So, that brings me back to Monte, and the speculation of 5th Edition.

Of course there's going to be a 5th Edition (also, NEWSFLASH, there's eventually going to be a 2nd Edition of Pathfinder). That's a given, and if you think it's not, you need to get out of your mom's basement more often than to buy the latest supplement for the best and only real version of D&D EVAR! It's not a question of "if," it's a question of "when," and "by whom?"

If we look at the idea of games collapsing under their own rules, 4E is at that point. While I do quite enjoy a number of things about 4E, one of its major shortcomings was the sheer glut of rules material that was produced in a short period of time. Between all of the material crammed into the early issues of the online version of Dragon, and the insane production schedule (both of which resulted in so many "Updates" to the rules that you practically needed a personal assistant to keep up on them) 4E had nearly as much rules bloat in its first year and half as 3.5 had in its entire run.

And then there was the Essentials fiasco. Don't get me wrong, I liked a lot of stuff in Essentials as well, but it seems that its main purpose was to confuse the consumer. What is this? A new edition? Is this better than my old stuff? It's supposed to be compatible, but why have a bunch of the rules changed? Why do I need to remake the character I made with the Red Box? It was a unmitigated marketing disaster for a pretty solid project.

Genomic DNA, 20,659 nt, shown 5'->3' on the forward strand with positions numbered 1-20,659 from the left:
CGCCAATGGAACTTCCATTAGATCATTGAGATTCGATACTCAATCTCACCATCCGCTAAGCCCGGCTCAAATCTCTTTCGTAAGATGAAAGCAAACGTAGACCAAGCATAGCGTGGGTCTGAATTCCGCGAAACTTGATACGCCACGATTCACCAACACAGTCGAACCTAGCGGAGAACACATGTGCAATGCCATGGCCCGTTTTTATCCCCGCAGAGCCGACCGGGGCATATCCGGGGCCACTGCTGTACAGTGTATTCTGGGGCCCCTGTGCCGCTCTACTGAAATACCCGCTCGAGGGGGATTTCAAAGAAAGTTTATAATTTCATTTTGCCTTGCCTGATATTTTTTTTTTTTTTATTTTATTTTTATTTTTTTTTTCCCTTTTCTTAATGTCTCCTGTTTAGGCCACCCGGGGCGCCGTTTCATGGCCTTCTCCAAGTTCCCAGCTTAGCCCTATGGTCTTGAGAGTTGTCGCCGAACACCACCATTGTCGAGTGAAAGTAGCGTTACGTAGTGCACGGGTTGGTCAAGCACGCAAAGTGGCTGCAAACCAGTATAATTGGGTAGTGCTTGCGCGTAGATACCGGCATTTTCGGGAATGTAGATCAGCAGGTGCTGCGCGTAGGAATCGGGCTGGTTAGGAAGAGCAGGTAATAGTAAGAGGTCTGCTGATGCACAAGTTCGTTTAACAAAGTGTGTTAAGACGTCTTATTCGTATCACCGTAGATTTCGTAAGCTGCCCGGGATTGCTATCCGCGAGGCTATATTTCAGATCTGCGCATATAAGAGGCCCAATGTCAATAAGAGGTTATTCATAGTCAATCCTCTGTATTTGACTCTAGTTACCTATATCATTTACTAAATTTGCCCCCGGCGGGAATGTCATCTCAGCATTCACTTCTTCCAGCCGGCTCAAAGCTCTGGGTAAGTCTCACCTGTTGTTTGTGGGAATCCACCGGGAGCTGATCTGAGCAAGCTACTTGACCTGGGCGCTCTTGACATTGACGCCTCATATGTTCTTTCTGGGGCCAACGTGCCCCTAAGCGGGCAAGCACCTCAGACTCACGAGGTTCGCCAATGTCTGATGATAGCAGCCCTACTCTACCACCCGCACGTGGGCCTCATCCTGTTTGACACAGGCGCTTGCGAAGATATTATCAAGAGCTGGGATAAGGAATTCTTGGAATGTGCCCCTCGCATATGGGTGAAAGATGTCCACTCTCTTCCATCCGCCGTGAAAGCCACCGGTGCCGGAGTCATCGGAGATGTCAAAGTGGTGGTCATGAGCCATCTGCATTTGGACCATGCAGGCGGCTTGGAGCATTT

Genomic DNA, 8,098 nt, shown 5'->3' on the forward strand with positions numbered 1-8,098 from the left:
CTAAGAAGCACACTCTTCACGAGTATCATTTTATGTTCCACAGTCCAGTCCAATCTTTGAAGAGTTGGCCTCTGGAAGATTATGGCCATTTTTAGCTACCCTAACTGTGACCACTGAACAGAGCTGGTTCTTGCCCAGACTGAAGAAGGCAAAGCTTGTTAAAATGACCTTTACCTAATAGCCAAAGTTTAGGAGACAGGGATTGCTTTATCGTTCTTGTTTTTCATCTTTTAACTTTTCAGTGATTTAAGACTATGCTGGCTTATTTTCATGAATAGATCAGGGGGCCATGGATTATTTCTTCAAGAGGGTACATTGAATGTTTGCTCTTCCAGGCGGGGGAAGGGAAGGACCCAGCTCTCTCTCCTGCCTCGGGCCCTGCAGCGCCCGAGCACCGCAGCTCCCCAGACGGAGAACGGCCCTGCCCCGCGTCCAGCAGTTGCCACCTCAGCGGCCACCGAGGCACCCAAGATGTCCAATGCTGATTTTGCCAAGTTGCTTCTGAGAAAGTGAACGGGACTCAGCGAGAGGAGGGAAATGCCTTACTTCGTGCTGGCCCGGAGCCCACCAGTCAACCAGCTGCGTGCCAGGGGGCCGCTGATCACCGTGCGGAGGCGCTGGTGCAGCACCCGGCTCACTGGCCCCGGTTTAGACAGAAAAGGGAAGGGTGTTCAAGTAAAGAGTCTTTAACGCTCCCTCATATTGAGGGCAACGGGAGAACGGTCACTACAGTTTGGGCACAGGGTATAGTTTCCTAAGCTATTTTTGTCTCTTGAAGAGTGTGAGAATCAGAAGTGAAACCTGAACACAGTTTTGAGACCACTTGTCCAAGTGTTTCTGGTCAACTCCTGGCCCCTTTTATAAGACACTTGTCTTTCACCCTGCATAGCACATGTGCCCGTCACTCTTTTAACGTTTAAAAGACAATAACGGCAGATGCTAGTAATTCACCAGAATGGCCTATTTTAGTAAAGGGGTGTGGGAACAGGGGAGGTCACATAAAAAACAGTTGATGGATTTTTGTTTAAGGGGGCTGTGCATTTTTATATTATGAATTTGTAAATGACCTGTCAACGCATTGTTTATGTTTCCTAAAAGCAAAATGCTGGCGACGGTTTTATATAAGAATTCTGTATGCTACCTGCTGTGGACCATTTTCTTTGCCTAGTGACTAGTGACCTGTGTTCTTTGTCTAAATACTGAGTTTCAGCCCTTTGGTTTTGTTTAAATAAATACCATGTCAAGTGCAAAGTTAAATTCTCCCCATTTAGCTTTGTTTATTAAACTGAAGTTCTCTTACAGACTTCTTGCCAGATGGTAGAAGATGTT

So, 5th Edition IS coming (or, possibly, as Stephen Radney-McFarland at NeoGrognard postulates, Advanced Dungeons & Dragons) and I think that it will most likely be produced by WotC. And it's probably one of the things that Monte will be working on. Possibly it was one of the main reasons he was hired back.

As I mentioned before, this decision has even further splintered and polarized people. A quick read through the 4E forums on WotC's site revealed accusations of Monte being a egotistic hack who lives only to soak up adulation from fanboys and who couldn't design his way out of a paper-bag using his decade-old ideas (of course these accusations were made by people who didn't co-design one of the best-selling RPGs ever, so whatever). It has also been pointed out that he might be Batman.

It's this very thing - this overly-sensitive reaction that someone is out to "ruin" THEIR personal game - that irks me. It's the basis of the "Edition Wars," and it's the reason I can't stand most gamers.

I'm happy that Monte is back designing at Wizards. I'm looking forward to see what he does there, whether it be 5th Edition or not. And if it is 5th Edition, I'll probably play that too.

So, my message to most gamers out there? Stop being little bitches, grow up, grow a pair, and realize that it's just a fucking rules system, not a part of your core of being.